With fear and trepidation, this reporter approached a phone interview with Dr. John Todd, Ph.D., author of “Healing Earth: An Ecologist’s Journey of Innovation and Environmental Stewardship” (North Atlantic Books, $24.95).
How does someone who never even took basic science in high school pretend to be knowledgeable about such topics as “The Birth of an Ecological Technology,” “Steps to a Theory of Ecological Design,” “The Early Evolution of Restorer Eco-Technologies” and “Re-Greening the Earth: The Challenge of the Sinai Desert,” which are among the 16 chapter titles in the 182-page book that Dr. Todd, a world-renowned scientist, will discuss when he comes to Santa Barbara to speak on Friday evening at Antioch University, where he will lead a workshop the next morning?
Then, there are his impressive awards, too numerous to list but include:
• In 2007, with his wife Nancy Jack Todd, he was named Visionary of the 20th Century, joining past luminaries such as Mahatma Gandhi, Rachel Carson and Buckminster Fuller.
• In 2004, he was featured in “The Genius Issue” of Esquire Magazine.
• In 2002, Dr. Todd was named one of the 20th Century’s top 35 inventors in the book, “Modern America: From the Microwave to the Mouse” (MIT Press)
My fears were quickly allayed soon after Dr. Todd answered my call from his home on Cape Cod on a recent morning. Chuckling about my confession about my dearth of knowledge about ecology and anything else scientific, the kindly grandfather made good on his promise to keep it simple.
“It’s the story of my experiences trying to heal damaged waters and damaged lands,” said Dr. Todd when asked what “Healing Earth” is about. “It has three main sub-themes — it’s a memoir of my projects all over the world, it’s a manual about how to take care of the earth and what I learned from a number of the projects, some of which were successful and others partially successful, and it’s a call to young people to commit some part of their lives or even all of their lives to healing the planet. I would be really excited if hundreds of thousands of those who read the book also take action.”
During his talk from 6:30 to 8:30 p.m. Friday, he will detail his work during the past 40 years, and the following day, Oct. 19, from 9:30 a.m. to 12:30 p.m. he will lead a workshop to answer the questions: How can I help heal the planet? and What can I do in Santa Barbara?
Dr. Todd, who is based in Woods Hole, Mass., where he was an assistant scientist at the Woods Hole Oceanographic Institution, earned his doctorate in fisheries and oceanography from the University of Michigan in Ann Arbor. He is an emeritus research professor and distinguished lecturer at the University of Vermont in Burlington and a fellow at the Gund Institute for Ecological Economics.
The father of three and grandfather of six began his ecological design work in 1971 when he co-founded the New Alchemy Institute with the mission to “Restore the Lands, Protect the Seas and Inform the Earth Stewards.” He designed biomes and bioshelters, structures for the cultivation of foods and other biological projects, using sunlight and solar heating.
In 1980, he began working on an ecological hope ship designed to be powered by the sun and wind and capable of housing and propagating a wide diversity of agricultural materials for impoverished regions of the world.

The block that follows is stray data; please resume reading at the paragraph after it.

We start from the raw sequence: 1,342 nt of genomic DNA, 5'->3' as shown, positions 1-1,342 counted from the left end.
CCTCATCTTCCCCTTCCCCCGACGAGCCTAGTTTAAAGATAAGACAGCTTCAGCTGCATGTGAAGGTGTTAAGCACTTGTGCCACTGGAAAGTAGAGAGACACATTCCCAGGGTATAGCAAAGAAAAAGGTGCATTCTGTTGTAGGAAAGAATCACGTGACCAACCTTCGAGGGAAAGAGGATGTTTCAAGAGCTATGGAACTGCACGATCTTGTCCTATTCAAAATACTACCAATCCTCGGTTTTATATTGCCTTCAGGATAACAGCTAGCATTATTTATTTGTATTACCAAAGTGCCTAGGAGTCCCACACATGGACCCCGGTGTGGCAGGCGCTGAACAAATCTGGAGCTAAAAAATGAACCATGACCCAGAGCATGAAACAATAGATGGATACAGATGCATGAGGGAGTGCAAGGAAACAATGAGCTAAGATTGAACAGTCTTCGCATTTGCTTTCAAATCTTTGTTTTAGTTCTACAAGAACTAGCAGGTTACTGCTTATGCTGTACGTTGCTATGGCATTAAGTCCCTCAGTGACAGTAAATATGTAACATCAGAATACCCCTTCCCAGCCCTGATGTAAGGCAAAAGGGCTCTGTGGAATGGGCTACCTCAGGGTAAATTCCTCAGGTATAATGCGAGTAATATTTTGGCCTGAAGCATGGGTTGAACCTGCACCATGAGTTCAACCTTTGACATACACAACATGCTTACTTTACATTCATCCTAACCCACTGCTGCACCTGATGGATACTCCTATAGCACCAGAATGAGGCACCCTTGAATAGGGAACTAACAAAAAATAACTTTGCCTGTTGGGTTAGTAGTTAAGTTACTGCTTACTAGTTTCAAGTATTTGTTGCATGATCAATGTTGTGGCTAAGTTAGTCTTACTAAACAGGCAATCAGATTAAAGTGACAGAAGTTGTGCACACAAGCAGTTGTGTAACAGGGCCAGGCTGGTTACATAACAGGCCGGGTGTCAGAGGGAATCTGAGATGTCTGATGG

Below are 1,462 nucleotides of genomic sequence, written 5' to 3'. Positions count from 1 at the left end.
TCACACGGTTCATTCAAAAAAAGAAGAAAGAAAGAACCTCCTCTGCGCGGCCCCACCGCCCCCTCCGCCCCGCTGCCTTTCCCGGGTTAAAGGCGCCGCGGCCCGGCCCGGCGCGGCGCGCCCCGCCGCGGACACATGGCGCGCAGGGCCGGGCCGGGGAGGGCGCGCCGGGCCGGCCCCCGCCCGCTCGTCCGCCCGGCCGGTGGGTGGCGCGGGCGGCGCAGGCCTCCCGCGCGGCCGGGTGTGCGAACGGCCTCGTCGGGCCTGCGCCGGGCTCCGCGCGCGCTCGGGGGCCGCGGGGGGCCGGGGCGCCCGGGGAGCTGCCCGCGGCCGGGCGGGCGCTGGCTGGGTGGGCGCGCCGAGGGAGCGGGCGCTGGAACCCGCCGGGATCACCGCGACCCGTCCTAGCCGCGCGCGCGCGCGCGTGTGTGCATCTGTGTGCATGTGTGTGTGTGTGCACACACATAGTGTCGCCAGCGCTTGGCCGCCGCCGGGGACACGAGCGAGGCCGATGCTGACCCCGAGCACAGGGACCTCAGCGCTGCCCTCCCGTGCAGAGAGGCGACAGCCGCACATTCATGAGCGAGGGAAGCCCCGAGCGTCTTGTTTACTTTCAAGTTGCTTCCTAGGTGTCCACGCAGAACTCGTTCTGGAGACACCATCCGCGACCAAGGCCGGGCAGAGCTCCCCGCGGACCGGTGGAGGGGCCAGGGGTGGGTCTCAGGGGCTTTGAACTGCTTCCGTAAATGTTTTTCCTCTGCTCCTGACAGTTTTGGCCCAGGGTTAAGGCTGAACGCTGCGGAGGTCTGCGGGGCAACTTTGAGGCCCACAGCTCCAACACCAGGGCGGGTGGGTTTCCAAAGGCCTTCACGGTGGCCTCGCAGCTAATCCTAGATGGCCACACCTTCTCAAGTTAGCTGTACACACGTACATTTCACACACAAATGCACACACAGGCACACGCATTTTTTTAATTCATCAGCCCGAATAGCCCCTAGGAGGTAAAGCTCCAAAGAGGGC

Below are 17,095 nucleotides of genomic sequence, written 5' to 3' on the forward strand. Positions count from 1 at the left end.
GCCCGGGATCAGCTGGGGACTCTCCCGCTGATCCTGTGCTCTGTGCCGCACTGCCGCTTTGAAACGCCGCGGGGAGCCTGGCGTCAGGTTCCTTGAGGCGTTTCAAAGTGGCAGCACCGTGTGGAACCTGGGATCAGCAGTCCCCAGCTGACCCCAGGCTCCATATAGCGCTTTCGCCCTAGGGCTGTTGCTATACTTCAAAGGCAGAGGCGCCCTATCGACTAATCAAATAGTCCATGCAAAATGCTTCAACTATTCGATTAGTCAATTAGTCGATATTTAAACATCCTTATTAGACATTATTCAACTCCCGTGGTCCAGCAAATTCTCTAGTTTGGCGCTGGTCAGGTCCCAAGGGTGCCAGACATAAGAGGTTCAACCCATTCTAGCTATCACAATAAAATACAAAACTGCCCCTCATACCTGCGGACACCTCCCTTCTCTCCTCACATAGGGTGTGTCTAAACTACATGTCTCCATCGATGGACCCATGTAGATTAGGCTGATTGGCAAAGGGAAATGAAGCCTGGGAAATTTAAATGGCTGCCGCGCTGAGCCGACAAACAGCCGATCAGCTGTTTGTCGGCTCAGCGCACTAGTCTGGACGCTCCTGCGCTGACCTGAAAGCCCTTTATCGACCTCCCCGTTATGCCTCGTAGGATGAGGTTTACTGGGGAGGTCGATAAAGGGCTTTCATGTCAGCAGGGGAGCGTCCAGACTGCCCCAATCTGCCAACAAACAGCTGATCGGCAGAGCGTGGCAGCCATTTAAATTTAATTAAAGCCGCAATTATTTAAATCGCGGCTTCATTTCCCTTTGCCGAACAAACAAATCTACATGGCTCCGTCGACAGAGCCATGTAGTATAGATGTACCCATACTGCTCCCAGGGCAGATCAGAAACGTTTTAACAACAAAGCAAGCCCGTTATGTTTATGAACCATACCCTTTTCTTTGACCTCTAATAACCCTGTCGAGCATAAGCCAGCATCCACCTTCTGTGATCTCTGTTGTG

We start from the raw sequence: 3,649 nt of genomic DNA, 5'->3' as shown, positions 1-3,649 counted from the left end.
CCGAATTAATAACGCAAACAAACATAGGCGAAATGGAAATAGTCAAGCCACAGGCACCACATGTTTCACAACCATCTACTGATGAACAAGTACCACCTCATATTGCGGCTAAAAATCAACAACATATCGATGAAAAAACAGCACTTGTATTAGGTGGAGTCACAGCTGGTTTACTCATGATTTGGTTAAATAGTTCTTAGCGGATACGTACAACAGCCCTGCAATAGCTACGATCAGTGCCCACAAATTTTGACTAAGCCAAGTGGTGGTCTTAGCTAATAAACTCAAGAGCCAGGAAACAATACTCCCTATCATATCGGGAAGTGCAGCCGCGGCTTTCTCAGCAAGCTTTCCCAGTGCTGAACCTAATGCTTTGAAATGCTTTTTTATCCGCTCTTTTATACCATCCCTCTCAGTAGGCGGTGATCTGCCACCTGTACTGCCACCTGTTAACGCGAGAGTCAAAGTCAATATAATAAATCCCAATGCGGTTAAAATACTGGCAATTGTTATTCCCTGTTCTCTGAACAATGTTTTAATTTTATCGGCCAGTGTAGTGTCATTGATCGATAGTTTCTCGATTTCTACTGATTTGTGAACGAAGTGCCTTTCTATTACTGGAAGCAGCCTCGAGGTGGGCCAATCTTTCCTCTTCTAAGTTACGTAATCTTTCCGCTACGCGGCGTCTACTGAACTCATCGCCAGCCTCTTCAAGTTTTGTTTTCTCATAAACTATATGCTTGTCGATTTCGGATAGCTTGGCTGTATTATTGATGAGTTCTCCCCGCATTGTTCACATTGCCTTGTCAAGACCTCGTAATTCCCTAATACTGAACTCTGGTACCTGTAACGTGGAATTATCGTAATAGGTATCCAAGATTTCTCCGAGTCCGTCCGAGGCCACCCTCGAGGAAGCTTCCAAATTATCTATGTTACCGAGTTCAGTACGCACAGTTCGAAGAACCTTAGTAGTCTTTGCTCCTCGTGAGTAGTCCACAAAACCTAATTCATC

“This work led to the creation of a series of sail-powered work vessels known as Ocean Pickups,” said Dr. Todd, who invented the Eco-Machine in 1986, which grows foods, generate fuels, treats wastes, including toxic materials, and restores impaired environments.
“I also designed a floating Eco-Machine to clean up polluted bodies of water. My son Jonathan, who lives in Westlake Village near Los Angeles, is having measurable success using it to clean up the waters in southern California. He is constantly removing toxic algae in the lakes and making them usable again. Jonathan and I are partners in Eco-Machines and have worked together a long time,” said Dr. Todd, adding that his grandson, Quinn, is a student at UCSB.
Currently, Dr. Todd is working on the design of living technologies to protect and restore the inshore oceans — harbors, bays, lagoons, lakes — with small solar and wind-powered ships called Ocean Restorers.
“They are a combination of working technology and a classroom. They are entirely powered by the sun and wind and have Eco-Machines on board to help clean up the water, and they have accommodations for students to learn about the process,” he said. “We hope to have two of them ready in six to nine months — one for the Atlantic Coast and one for the Pacific Coast.”
Rather than feeling bleak about the future, Dr. Todd is surprisingly optimistic.
“The more we weave together the knowledge that’s been accumulated in the last 100 years, the more we can do things that we never dreamed of. We don’t have to invent anything; we just have to pay attention to what’s been learned.”
If you go
Dr. John Todd will discuss and sign his book, “Healing Earth: An Ecologist’s Journey of Innovation and Environmental Stewardship” from 6:30 to 8:30 p.m. Oct. 18 in the community hall at Antioch University Santa Barbara, 602 Anacapa St. Admission is $10. Pay at the door or in advance on Eventbrite.
He will lead a workshop from 9:30 a.m. to 12:30 p.m. Oct. 19 in the same location. Admission is $30, and students are free. Attendees must preregister on Eventbrite.
Santa Barbara Permaculture Network is sponsoring the events. For more information, contact 805-962-2571, email firstname.lastname@example.org or visit www.sbpermaculture.org.